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Supreme Court, Appellate Division, Fourth Department, New York.

PEOPLE of the State of New York, Plaintiff-Respondent, v. Thomas R. JEFFERY, Defendant-Appellant.

Decided: December 31, 2003

PRESENT:  PIGOTT, JR., P.J., PINE, WISNER, SCUDDER, AND KEHOE, JJ. Ronald C. Valentine, Public Defender, Lyons (Gary T. Kelder of Counsel), for Defendant-Appellant. Richard M. Healy, District Attorney, Lyons (David V. Shaw of Counsel), for Plaintiff-Respondent.

Defendant appeals from a judgment convicting him of driving while intoxicated (Vehicle and Traffic Law § 1192[2];  § 1193[1][c] [ii] ).   We conclude that County Court properly denied his motion seeking suppression of evidence arising from the stop of his motor vehicle.   The police stopped the vehicle based upon a report received by the 911 calling center indicating that a “drunk driver” named “Jeffery” was about to leave in a specifically described motor vehicle parked at a specific location.   The police responded to that location within minutes, observed the described parked motor vehicle and pulledthe vehicle over as it was being driven away from that location.   The police acted on the basis of the report alone and did not observe any actions indicative of criminal behavior prior to the stop.

Even assuming, arguendo, that the 911 caller was anonymous (cf.  People v. Dixon, 289 A.D.2d 937, 734 N.Y.S.2d 761, lv. denied 98 N.Y.2d 637, 744 N.Y.S.2d 765, 771 N.E.2d 838), we nevertheless conclude that the report was sufficiently corroborated to provide reasonable suspicion for the stop.   We reject defendant's contention that corroboration of the report was required with respect to “its assertion of illegality” (Florida v. J.L., 529 U.S. 266, 272, 120 S.Ct. 1375, 146 L.Ed.2d 254).  J.L. concerned the forcible detention of a person suspected of engaging in concealed criminal activity based on a tip from an anonymous source who did not indicate the basis of his knowledge.   Here, the report of the 911 caller was based on the contemporaneous observation of conduct that was not concealed (cf.  People v. Braun, 299 A.D.2d 246, 750 N.Y.S.2d 58, lv. denied 99 N.Y.2d 612, 757 N.Y.S.2d 823, 787 N.E.2d 1169).   The report contained details “so specific and congruous with that which was actually encountered that the reliability of the information could reasonably be assumed” (People v. Olsen, 93 A.D.2d 824, 824, 460 N.Y.S.2d 828), and thus we conclude that the police possessed the requisite reasonable suspicion to stop defendant's motor vehicle (see People v. Legette, 244 A.D.2d 505, 507, 664 N.Y.S.2d 606, lv. denied 92 N.Y.2d 950, 681 N.Y.S.2d 480, 704 N.E.2d 233;  People v. Maye, 206 A.D.2d 755, 757, 615 N.Y.S.2d 94, lv. denied 84 N.Y.2d 1035, 623 N.Y.S.2d 191, 647 N.E.2d 463;  see also People v. Benjamin, 51 N.Y.2d 267, 270, 434 N.Y.S.2d 144, 414 N.E.2d 645;  cf.  People v. Ballard, 279 A.D.2d 529, 719 N.Y.S.2d 267).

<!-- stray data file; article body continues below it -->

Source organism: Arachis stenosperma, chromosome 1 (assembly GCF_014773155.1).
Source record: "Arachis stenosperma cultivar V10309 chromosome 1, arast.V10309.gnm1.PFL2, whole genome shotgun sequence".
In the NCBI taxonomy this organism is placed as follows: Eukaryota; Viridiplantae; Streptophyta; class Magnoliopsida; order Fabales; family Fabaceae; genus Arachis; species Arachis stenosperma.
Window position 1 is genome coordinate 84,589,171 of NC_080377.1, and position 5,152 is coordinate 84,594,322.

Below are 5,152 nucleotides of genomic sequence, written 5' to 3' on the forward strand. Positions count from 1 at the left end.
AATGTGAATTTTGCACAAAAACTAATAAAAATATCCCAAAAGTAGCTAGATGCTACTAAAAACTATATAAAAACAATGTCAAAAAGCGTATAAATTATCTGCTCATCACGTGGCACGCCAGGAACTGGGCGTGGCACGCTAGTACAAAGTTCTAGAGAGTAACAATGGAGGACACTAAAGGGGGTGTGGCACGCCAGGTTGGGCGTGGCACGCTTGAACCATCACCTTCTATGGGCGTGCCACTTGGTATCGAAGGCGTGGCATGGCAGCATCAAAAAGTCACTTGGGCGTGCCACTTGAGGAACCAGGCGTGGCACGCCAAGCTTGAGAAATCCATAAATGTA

It is hereby ORDERED that the judgment so appealed from be and the same hereby is unanimously affirmed.